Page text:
For the past eight years, Cloudinary powered media experience for countless websites and systems worldwide by managing, delivering, and optimizing their media. That’s because Cloudinary’s technology gives you, as developers, capabilities for creating, manipulating, and transforming media on the fly with a self-evident API in the form of a URL.
This post answers these questions:
- Why revamp Cloudinary’s SDKs?
- What do Cloudinary’s SDKs v2 focus on?
- How do Cloudinary’s SDKs v2 elevate developer experience?
- What’s action-based syntax?
- How does size matter?
- What are other benefits of Cloudinary’s SDKs v2?
- What’s next?
As embedded libraries within code, SDKs must be stable and backward compatible, meaning that things that worked before must continue to work in new releases. However, backward compatibility exacts a price—that of maintaining old code along with their outdated conventions and deprecated dependencies. Furthermore, the underlying Cloudinary technology has undergone many iterations since its inception, becoming much more complicated and resulting in complexity in the SDK code.
Unquestionably, it’s time for a major revamp of our SDK suite.
We started with setting goals: what we wanted to achieve and what counted the most. Besides aspiring for state-of-the-art code, we also emphasized enhancing the developer experience. Why? Because, ultimately, developer experience sums up to “Yay, I love this!” or “Nah, let me find something else.” It’s all about how you feel when working with a library or service. Starting from the repo, it’s README, the on-boarding phase, the flattened learning curve 📈, and all the way to ease of use, discoverability, inline docs, and the IDE autocomplete.
Hence, developer experience was a high-priority focus for us while designing SDK v2.
Cloudinary’s SDK v1 suite was all about wrapping our URL syntax. For example, to transform this image—
—to the one below (rotate it, crop only the face, and cartoonify it), you add a transformation string to the URL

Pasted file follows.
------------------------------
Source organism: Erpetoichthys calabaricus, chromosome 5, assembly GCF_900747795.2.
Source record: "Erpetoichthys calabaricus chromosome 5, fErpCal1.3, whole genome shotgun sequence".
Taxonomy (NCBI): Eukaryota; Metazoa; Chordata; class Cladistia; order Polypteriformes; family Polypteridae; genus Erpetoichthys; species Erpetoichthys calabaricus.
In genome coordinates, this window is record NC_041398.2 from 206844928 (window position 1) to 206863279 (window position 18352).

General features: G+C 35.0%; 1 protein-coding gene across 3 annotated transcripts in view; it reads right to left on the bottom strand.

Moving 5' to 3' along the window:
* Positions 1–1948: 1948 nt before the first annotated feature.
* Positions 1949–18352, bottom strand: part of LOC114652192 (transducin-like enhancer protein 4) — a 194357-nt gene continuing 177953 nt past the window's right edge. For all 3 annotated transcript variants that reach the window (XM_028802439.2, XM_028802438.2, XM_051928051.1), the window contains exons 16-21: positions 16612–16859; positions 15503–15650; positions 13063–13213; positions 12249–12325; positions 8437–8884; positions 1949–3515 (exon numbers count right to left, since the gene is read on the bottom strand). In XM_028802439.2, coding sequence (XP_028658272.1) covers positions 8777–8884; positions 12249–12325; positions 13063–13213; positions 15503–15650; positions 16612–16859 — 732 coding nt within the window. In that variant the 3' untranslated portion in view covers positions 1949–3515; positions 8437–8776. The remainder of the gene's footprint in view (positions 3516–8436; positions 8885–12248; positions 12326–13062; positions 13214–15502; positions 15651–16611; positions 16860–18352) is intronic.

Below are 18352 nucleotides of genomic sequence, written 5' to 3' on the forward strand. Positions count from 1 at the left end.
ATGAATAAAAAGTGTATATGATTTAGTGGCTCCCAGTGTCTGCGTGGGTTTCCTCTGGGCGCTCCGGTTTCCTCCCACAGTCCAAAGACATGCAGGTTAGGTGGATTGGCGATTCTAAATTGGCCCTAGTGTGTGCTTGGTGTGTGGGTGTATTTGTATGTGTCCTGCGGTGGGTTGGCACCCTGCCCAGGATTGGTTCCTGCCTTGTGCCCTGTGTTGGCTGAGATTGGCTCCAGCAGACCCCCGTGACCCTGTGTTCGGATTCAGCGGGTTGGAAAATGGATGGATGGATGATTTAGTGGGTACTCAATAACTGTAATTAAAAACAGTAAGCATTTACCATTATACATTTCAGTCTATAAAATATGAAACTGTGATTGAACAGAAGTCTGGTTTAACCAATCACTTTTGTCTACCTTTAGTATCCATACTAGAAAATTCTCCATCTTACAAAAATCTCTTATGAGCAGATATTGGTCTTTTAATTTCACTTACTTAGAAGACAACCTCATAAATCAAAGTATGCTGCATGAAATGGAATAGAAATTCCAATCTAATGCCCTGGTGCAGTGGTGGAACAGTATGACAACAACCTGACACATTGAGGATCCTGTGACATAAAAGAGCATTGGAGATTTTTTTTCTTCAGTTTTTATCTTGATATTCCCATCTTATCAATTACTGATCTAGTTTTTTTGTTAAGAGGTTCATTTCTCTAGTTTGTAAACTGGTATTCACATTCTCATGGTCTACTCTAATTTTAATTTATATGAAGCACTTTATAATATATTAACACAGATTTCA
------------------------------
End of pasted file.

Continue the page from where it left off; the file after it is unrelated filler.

The generated URL through the SDK interface (PHP in this case) looks like this:
cl_image("bike", array("angle"=>20, "crop"=>"crop", "gravity"=>"face", "effect"=>"cartoonify"));Code language: PHP (php)
See how the syntax is directly coupled with the transformation string in the URL?
So, SDK ⇒ requires that you know the URL’s transformation syntax. For all the flexibility of that syntax, the learning curve can be steep for simple and complex tasks alike.
Inherently, learning curves are no-nos because, supposedly, libraries reduce development time by offering service or code that someone has already built. If using a library saves you time but costs you a learning curve, it misses the point.
To us at Cloudinary, the learning curve mainly translates to the time spent reading the docs. Even though our docs site is up-to-date and search oriented, having to leave the IDE to check the values for the
crop parameter, for example, is a hassle.
Also, some of our URL API is cumbersome and complex. To simplify those thorny cases, action-based syntax that speaks your language emerged as the answer.
The approach we adopted involved exposing a set of actions that can be applied to high-level media objects and using a builder for you to set up the parameters for each action.
An example: you want to resize and concatenate (play one after the other) two videos. The syntax looks like this in SDK v1:
cloudinary_url("kitten_fighting", "transformation"=>array( array("width"=>300, "height"=>200, "crop"=>"fill"), array("layer"=>"dog","flag"=>"splice", "width"=>300, "height"=>200, "crop"=>"fill"));Code language: PHP (php)
In SDK v2, it’s shorter, clearer, and much more readable: